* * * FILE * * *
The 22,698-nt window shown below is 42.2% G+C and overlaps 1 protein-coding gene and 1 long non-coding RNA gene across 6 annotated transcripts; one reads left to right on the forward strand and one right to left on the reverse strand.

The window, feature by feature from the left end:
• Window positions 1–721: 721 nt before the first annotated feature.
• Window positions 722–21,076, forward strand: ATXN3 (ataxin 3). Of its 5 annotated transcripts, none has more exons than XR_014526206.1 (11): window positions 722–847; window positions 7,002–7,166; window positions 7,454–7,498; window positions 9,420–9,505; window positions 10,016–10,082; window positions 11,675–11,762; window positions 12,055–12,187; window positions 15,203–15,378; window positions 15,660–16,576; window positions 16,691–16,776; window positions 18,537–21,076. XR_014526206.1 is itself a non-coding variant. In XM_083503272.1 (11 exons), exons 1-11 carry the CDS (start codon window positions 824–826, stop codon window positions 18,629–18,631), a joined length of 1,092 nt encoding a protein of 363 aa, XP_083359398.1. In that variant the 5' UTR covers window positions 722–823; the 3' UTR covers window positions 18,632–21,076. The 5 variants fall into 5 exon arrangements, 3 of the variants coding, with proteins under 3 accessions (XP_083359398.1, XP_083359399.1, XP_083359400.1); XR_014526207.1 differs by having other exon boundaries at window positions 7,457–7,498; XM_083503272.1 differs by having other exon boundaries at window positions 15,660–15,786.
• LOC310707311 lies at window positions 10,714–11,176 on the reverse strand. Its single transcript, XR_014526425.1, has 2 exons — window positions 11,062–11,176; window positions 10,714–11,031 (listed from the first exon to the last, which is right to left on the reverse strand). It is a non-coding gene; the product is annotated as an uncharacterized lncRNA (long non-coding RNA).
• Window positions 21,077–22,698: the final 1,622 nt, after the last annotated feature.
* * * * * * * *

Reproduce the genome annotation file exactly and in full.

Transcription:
The 22,698-nt window shown below is 42.2% G+C and overlaps 1 protein-coding gene and 1 long non-coding RNA gene across 6 annotated transcripts; one reads left to right on the forward strand and one right to left on the reverse strand.

The window, feature by feature from the left end:
• Window positions 1–721: 721 nt before the first annotated feature.
• Window positions 722–21,076, forward strand: ATXN3 (ataxin 3). Of its 5 annotated transcripts, none has more exons than XR_014526206.1 (11): window positions 722–847; window positions 7,002–7,166; window positions 7,454–7,498; window positions 9,420–9,505; window positions 10,016–10,082; window positions 11,675–11,762; window positions 12,055–12,187; window positions 15,203–15,378; window positions 15,660–16,576; window positions 16,691–16,776; window positions 18,537–21,076. XR_014526206.1 is itself a non-coding variant. In XM_083503272.1 (11 exons), exons 1-11 carry the CDS (start codon window positions 824–826, stop codon window positions 18,629–18,631), a joined length of 1,092 nt encoding a protein of 363 aa, XP_083359398.1. In that variant the 5' UTR covers window positions 722–823; the 3' UTR covers window positions 18,632–21,076. The 5 variants fall into 5 exon arrangements, 3 of the variants coding, with proteins under 3 accessions (XP_083359398.1, XP_083359399.1, XP_083359400.1); XR_014526207.1 differs by having other exon boundaries at window positions 7,457–7,498; XM_083503272.1 differs by having other exon boundaries at window positions 15,660–15,786.
• LOC310707311 lies at window positions 10,714–11,176 on the reverse strand. Its single transcript, XR_014526425.1, has 2 exons — window positions 11,062–11,176; window positions 10,714–11,031 (listed from the first exon to the last, which is right to left on the reverse strand). It is a non-coding gene; the product is annotated as an uncharacterized lncRNA (long non-coding RNA).
• Window positions 21,077–22,698: the final 1,622 nt, after the last annotated feature.